As was clearly stated in the Rihanna decision, it “is certainly not the law [in England] that the presence of an image of a well known person on a product like a t-shirt can be assumed to make a representation that the product has been authorised”. To establish passing off it is necessary to prove a misrepresentation about trade origin. It is not sufficient to demonstrate that the public would think there was some kind of connection between the celebrity and the producer of the image. The connection must be so strong as to lead the public to assume that the celebrity has made him or herself responsible for the quality of the goods. This is a very difficult requirement to establish.

“Selling a garment with a recognisable image of a famous person is not, in and of itself, passing off”. Nor is it likely to be a trade mark infringement (if the image is registered as a trade mark), if it is not obvious from the way the image is used that the celebrity has endorsed it. Copyright will be similarly unhelpful for the celebrity who does not own the copyright in pictures taken of him or her.

Guernsey’s new law recognises that today there is significant value attached to the way in which a person’s image is perceived, and strives to give people control over the way in which this value is exploited. An action for infringement arises where an unauthorised party uses a protected image in a way that takes unfair advantage of, or is detrimental to, a personality’s distinctive character or repute. Infringement may thus be established in circumstances where claims for passing off, trade mark infringement or breach of copyright may all fail.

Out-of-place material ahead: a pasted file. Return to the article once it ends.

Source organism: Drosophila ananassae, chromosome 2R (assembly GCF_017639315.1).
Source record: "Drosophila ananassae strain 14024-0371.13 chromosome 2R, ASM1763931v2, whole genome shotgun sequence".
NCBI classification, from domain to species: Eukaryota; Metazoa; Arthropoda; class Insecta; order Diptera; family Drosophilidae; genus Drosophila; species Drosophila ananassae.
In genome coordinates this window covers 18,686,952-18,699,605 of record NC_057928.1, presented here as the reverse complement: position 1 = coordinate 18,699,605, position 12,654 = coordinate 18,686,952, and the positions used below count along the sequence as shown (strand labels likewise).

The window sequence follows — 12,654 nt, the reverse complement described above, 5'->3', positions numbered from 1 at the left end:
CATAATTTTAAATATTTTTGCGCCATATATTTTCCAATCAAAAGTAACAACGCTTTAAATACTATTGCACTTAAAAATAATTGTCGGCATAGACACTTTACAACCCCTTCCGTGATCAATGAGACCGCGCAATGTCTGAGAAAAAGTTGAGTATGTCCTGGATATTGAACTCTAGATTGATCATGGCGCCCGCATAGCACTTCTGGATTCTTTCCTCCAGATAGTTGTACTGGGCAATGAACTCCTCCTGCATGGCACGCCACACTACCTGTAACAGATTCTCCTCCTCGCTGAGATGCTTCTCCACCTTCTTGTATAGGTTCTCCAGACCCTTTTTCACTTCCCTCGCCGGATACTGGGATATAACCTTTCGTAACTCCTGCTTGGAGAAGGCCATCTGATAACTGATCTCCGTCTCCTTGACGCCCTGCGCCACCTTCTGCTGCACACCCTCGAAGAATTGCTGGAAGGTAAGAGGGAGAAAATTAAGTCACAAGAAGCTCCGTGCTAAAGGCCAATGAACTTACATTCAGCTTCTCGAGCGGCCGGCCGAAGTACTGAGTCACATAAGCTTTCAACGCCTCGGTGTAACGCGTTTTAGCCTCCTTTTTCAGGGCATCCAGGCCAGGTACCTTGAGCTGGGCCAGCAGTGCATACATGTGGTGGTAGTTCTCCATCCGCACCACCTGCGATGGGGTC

As the court in Rihanna’s case recognised, the legal argument there was not concerned with whether an image right can or should be developed in England. The decision does, however, highlight the limited extent to which English law can protect celebrities from the unauthorised exploitation of their image. Guernsey has led the way in recognising the significant value associated with image rights, and provided a mechanism to ensure that image owners get the recognition, protection and commercial advantage that they deserve.

This note is only intended to give a brief summary and general overview of this area of law. It is not intended to be, nor does it constitute, legal advice and should not be relied upon as doing so. 

Tania Shires a dual-qualified lawyer (admitted as a barrister and solicitor in New Zealand and a solicitor in England and Wales). She has lived and worked in Guernsey since 2004 and has a strong practical background in commercial litigation, dispute resolution and IP issues. Tania was heavily involved in the development of Guernsey’s IP regime. Tania is an executive Legal Director of Icondia.

Icondia comprises a team of experts that focus exclusively on the registration and management of image rights for an international customer base.

For further information visit www.icondia.com.

© T Shires 2013

[1] Robyn Rihanna Fenty & Ors v Arcadia Group Brands Limited (T/A Topshop) & Anor [2013] EWHC 2310 (Ch).
[2] Lucasfilm Ltd and others v Ainsworth and another [2011] UKSC 39.